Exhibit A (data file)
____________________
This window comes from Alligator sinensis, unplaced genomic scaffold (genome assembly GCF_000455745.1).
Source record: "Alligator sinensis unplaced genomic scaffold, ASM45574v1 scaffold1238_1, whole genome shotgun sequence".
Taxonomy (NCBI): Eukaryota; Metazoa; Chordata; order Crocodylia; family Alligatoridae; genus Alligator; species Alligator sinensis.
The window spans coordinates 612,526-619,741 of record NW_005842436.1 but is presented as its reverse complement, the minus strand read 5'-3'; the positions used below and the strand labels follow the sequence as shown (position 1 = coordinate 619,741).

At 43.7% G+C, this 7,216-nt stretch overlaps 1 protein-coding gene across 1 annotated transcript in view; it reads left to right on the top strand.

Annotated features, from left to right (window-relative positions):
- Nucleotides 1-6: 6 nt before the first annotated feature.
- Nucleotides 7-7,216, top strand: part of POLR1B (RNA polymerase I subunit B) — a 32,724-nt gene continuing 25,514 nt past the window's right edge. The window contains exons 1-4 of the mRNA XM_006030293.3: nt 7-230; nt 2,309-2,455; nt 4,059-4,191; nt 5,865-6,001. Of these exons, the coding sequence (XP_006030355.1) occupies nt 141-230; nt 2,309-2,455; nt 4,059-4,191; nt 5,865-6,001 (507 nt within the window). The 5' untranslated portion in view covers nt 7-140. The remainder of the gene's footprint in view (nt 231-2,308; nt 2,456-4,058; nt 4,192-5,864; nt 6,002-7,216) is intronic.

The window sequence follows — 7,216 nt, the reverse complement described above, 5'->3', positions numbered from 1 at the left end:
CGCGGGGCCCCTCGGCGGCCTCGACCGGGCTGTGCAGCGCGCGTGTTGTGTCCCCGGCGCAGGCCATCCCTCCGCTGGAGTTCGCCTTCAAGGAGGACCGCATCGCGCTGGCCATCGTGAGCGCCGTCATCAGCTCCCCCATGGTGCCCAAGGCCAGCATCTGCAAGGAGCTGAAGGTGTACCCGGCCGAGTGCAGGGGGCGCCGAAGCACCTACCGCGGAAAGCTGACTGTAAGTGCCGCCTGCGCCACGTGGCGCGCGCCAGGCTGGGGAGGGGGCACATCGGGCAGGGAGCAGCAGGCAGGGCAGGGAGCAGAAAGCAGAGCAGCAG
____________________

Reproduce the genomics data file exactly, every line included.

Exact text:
This window comes from Alligator sinensis, unplaced genomic scaffold (genome assembly GCF_000455745.1).
Source record: "Alligator sinensis unplaced genomic scaffold, ASM45574v1 scaffold1238_1, whole genome shotgun sequence".
Taxonomy (NCBI): Eukaryota; Metazoa; Chordata; order Crocodylia; family Alligatoridae; genus Alligator; species Alligator sinensis.
The window spans coordinates 612,526-619,741 of record NW_005842436.1 but is presented as its reverse complement, the minus strand read 5'-3'; the positions used below and the strand labels follow the sequence as shown (position 1 = coordinate 619,741).

At 43.7% G+C, this 7,216-nt stretch overlaps 1 protein-coding gene across 1 annotated transcript in view; it reads left to right on the top strand.

Annotated features, from left to right (window-relative positions):
- Nucleotides 1-6: 6 nt before the first annotated feature.
- Nucleotides 7-7,216, top strand: part of POLR1B (RNA polymerase I subunit B) — a 32,724-nt gene continuing 25,514 nt past the window's right edge. The window contains exons 1-4 of the mRNA XM_006030293.3: nt 7-230; nt 2,309-2,455; nt 4,059-4,191; nt 5,865-6,001. Of these exons, the coding sequence (XP_006030355.1) occupies nt 141-230; nt 2,309-2,455; nt 4,059-4,191; nt 5,865-6,001 (507 nt within the window). The 5' untranslated portion in view covers nt 7-140. The remainder of the gene's footprint in view (nt 231-2,308; nt 2,456-4,058; nt 4,192-5,864; nt 6,002-7,216) is intronic.

The window sequence follows — 7,216 nt, the reverse complement described above, 5'->3', positions numbered from 1 at the left end:
CGCGGGGCCCCTCGGCGGCCTCGACCGGGCTGTGCAGCGCGCGTGTTGTGTCCCCGGCGCAGGCCATCCCTCCGCTGGAGTTCGCCTTCAAGGAGGACCGCATCGCGCTGGCCATCGTGAGCGCCGTCATCAGCTCCCCCATGGTGCCCAAGGCCAGCATCTGCAAGGAGCTGAAGGTGTACCCGGCCGAGTGCAGGGGGCGCCGAAGCACCTACCGCGGAAAGCTGACTGTAAGTGCCGCCTGCGCCACGTGGCGCGCGCCAGGCTGGGGAGGGGGCACATCGGGCAGGGAGCAGCAGGCAGGGCAGGGAGCAGAAAGCAGAGCAGCAG